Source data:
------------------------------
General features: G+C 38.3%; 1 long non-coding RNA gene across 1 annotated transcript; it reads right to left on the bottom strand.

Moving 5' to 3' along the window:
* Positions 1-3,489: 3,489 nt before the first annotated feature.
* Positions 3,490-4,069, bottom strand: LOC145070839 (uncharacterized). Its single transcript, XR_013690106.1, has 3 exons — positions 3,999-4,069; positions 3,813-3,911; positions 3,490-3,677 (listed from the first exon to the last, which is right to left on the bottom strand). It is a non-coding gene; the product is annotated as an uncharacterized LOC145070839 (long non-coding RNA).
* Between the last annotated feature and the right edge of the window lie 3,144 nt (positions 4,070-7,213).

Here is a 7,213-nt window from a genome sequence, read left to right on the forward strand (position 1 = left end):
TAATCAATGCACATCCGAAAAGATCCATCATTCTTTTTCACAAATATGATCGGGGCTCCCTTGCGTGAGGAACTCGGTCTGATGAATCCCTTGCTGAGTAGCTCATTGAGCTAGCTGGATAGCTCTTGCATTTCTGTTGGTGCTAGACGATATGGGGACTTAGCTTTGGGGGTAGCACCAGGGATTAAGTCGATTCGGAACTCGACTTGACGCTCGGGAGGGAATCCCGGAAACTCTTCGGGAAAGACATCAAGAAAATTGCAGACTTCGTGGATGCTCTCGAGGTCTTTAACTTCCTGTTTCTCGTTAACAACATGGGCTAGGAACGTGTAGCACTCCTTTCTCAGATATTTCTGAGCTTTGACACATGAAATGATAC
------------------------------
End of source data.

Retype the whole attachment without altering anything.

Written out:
General features: G+C 38.3%; 1 long non-coding RNA gene across 1 annotated transcript; it reads right to left on the bottom strand.

Moving 5' to 3' along the window:
* Positions 1-3,489: 3,489 nt before the first annotated feature.
* Positions 3,490-4,069, bottom strand: LOC145070839 (uncharacterized). Its single transcript, XR_013690106.1, has 3 exons — positions 3,999-4,069; positions 3,813-3,911; positions 3,490-3,677 (listed from the first exon to the last, which is right to left on the bottom strand). It is a non-coding gene; the product is annotated as an uncharacterized LOC145070839 (long non-coding RNA).
* Between the last annotated feature and the right edge of the window lie 3,144 nt (positions 4,070-7,213).

Here is a 7,213-nt window from a genome sequence, read left to right on the forward strand (position 1 = left end):
TAATCAATGCACATCCGAAAAGATCCATCATTCTTTTTCACAAATATGATCGGGGCTCCCTTGCGTGAGGAACTCGGTCTGATGAATCCCTTGCTGAGTAGCTCATTGAGCTAGCTGGATAGCTCTTGCATTTCTGTTGGTGCTAGACGATATGGGGACTTAGCTTTGGGGGTAGCACCAGGGATTAAGTCGATTCGGAACTCGACTTGACGCTCGGGAGGGAATCCCGGAAACTCTTCGGGAAAGACATCAAGAAAATTGCAGACTTCGTGGATGCTCTCGAGGTCTTTAACTTCCTGTTTCTCGTTAACAACATGGGCTAGGAACGTGTAGCACTCCTTTCTCAGATATTTCTGAGCTTTGACACATGAAATGATAC